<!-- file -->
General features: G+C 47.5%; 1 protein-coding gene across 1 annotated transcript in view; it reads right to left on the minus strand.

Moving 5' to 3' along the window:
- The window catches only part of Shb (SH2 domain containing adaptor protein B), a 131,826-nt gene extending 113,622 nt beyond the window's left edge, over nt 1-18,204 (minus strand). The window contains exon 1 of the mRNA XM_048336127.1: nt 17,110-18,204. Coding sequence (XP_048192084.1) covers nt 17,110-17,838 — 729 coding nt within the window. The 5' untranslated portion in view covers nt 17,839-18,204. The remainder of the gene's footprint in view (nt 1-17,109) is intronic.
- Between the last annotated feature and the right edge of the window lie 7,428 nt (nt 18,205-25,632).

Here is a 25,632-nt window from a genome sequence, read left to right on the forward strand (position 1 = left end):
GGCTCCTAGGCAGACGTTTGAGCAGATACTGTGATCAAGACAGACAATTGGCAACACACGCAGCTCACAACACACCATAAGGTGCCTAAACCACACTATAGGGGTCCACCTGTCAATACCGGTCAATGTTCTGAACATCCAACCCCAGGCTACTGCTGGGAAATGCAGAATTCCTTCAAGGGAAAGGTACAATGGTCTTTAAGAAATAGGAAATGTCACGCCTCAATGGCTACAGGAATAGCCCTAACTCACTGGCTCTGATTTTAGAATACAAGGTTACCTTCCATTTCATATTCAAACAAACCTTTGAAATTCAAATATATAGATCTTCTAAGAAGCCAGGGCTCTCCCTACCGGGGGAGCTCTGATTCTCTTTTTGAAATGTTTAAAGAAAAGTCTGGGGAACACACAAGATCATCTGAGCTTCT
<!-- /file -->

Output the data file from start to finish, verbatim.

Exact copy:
General features: G+C 47.5%; 1 protein-coding gene across 1 annotated transcript in view; it reads right to left on the minus strand.

Moving 5' to 3' along the window:
- The window catches only part of Shb (SH2 domain containing adaptor protein B), a 131,826-nt gene extending 113,622 nt beyond the window's left edge, over nt 1-18,204 (minus strand). The window contains exon 1 of the mRNA XM_048336127.1: nt 17,110-18,204. Coding sequence (XP_048192084.1) covers nt 17,110-17,838 — 729 coding nt within the window. The 5' untranslated portion in view covers nt 17,839-18,204. The remainder of the gene's footprint in view (nt 1-17,109) is intronic.
- Between the last annotated feature and the right edge of the window lie 7,428 nt (nt 18,205-25,632).

Here is a 25,632-nt window from a genome sequence, read left to right on the forward strand (position 1 = left end):
GGCTCCTAGGCAGACGTTTGAGCAGATACTGTGATCAAGACAGACAATTGGCAACACACGCAGCTCACAACACACCATAAGGTGCCTAAACCACACTATAGGGGTCCACCTGTCAATACCGGTCAATGTTCTGAACATCCAACCCCAGGCTACTGCTGGGAAATGCAGAATTCCTTCAAGGGAAAGGTACAATGGTCTTTAAGAAATAGGAAATGTCACGCCTCAATGGCTACAGGAATAGCCCTAACTCACTGGCTCTGATTTTAGAATACAAGGTTACCTTCCATTTCATATTCAAACAAACCTTTGAAATTCAAATATATAGATCTTCTAAGAAGCCAGGGCTCTCCCTACCGGGGGAGCTCTGATTCTCTTTTTGAAATGTTTAAAGAAAAGTCTGGGGAACACACAAGATCATCTGAGCTTCT